Should I be buying organic? This is a question that invariably pops into my head every time I go to the grocery store. I do a cost comparison and see the products. It is the conventional product that usually appeals to me - it is less expensive, it looks nicer and sometimes bigger than organic products. But is it safe for my family?
According to the USDA, organic is a labeling term that indicates that a food or other agricultural product has been produced through approved methods that integrate cultural, biological and mechanical practices that foster cycling of resources, promote ecological balance and conserve biodiversity. Synthetic fertilizers, sewage sludge, irradiation and genetic engineering were not used to produce these products. The term organic for eggs, poultry, meat and dairy includes products that come from animals that were not given antibiotics and synthetic hormones.
USDA (US Department of Agriculture) is responsible for verifying the agricultural practices used to produce food and certifying them as organic. Only after the agricultural practices are verified and approved by USDA, or USDA certified agencies, can the label 'organic' be used on these products. For the most part we can be sure that a product labeled "organic" in the grocery stores is truly organic.
Most of the non-organic products are grown with the use of synthetic fertilizers and pesticides such as Roundup, Atrazine and Benefin. These pesticides protect the crop from diseases during cultivation; some of them are weed killers, and fertilizers provide additional nourishment for the crops. Research is showing that these chemicals could have harmful impacts on humans and animals. These chemicals also cause considerable environmental damage because they are not biodegradable. Most of the pesticides/fertilizers get washed away by the end of the growing season. However, the small amount of these chemicals that leach into the soil are going to stay there and no amount of organic farming is going to get rid of them.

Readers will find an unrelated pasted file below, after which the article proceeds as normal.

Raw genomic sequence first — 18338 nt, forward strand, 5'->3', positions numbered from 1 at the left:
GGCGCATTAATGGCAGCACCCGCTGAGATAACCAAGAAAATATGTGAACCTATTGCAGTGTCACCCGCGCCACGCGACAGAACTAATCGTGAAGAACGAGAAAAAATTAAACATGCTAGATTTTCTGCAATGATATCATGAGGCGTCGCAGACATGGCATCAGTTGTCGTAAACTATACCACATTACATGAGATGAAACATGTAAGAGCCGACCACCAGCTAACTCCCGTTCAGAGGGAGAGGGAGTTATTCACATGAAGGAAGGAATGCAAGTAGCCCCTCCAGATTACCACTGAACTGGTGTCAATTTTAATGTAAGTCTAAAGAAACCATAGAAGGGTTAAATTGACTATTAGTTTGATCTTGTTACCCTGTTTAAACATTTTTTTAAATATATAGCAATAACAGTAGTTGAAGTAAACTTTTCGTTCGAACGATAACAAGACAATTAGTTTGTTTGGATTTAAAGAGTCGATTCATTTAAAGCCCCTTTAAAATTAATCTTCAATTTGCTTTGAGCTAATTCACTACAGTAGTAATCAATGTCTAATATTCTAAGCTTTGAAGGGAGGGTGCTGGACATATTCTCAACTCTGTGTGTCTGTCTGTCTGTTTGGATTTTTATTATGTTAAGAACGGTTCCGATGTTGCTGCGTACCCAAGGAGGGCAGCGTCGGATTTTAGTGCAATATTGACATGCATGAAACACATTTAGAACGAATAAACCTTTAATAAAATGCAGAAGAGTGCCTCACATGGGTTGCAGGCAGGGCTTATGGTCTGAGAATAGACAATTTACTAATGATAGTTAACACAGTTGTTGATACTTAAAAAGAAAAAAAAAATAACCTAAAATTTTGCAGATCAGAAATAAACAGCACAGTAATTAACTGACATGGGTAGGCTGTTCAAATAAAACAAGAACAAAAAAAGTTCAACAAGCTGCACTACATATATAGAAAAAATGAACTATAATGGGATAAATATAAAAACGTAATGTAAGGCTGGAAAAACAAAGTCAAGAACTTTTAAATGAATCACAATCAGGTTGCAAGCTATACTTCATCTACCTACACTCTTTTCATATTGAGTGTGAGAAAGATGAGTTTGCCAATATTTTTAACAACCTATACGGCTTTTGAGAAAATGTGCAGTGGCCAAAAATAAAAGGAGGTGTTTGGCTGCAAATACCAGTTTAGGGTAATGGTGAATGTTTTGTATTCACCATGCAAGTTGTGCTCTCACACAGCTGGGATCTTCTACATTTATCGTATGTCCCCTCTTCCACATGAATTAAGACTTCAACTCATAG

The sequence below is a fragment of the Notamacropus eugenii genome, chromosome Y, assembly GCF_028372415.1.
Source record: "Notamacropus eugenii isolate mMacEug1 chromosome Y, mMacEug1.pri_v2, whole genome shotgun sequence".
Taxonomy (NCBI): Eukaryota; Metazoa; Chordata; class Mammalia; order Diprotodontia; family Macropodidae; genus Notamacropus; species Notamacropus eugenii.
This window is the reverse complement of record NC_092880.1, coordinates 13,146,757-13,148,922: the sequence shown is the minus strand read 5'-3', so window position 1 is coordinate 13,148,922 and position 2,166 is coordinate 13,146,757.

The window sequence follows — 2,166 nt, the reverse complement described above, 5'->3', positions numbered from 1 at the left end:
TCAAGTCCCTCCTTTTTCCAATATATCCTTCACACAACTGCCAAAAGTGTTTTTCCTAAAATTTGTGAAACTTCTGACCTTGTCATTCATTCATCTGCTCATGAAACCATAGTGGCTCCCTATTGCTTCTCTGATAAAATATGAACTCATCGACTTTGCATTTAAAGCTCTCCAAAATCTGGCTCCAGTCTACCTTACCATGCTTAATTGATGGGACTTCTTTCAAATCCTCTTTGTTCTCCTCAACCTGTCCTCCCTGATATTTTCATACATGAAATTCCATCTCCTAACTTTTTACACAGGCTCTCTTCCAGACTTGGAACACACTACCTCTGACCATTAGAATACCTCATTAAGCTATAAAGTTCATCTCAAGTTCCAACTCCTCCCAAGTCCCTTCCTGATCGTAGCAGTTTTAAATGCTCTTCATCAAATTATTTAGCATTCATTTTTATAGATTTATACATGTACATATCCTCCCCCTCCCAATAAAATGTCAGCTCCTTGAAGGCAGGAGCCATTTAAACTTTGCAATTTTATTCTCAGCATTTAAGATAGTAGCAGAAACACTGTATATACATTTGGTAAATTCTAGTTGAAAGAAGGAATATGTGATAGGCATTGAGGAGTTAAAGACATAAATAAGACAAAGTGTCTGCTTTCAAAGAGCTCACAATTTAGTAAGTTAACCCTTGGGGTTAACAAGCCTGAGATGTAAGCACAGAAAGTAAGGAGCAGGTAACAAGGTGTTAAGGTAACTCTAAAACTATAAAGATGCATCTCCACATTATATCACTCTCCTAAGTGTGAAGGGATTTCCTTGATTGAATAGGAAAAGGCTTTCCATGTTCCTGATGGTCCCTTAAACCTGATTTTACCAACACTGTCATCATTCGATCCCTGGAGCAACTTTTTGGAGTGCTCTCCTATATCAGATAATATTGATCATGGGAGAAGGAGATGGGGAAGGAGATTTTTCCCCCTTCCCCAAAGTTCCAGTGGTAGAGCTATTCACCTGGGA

Even after considerable amount of washing, there is a certain amount left behind on food. They usually reside in the outer rind or skin of foods. So foods that we consume after removing the skin or outer rind are quite safe to be bought and eaten as non-organic. The Environmental working group has identified the 12 most contaminated products that are safer to be eaten as organic and the 12 least contaminated foods that are quite safe to be eaten as regular versions.
"The Dirty Dozen" includes Peaches, Apples, Sweet Bell peppers, Celery, Nectarines, Strawberries, Cherries, Pears, Grapes (imported), Spinach, Lettuce and Potatoes. The 12 least contaminated includes Onions, Avocados, Sweet corn (frozen), Pineapples, Mango, Asparagus, Sweet peas (frozen), Kiwi fruit, Bananas, Cabbage, Broccoli and Papaya.
There is a popular notion that organic is more nutritious than regular foods. Studies are showing that there is no significant difference in nutritional value of regular and organic foods. One another aspect that people usually get confused about is the term 'Natural'. 'Natural' and 'Organic' do not mean the same things. Natural means that the product is free of any synthetic products such as artificial flavors, additional colors or preservatives. But there is no promise on what agricultural practices were used to grow these products.
So it is left to us to decide, taking all these factors into consideration, whether we want to buy a food as organic or regular. Try to buy the 'Dirty Dozen' foods as organic. But if you can not afford it, its OK to stick with conventional foods. The most important thing here is to eat plenty of fruits and vegetables for good health and always, always wash them before eating.
Srilekha Karunanithi of Kirkland is a Master's student in Nutritional Sciences at University of Washington who is training to become a Registered Dietitian. Her master’s program focuses on the influences of diet on health and how positive dietary changes help in the control and prevention of many diseases.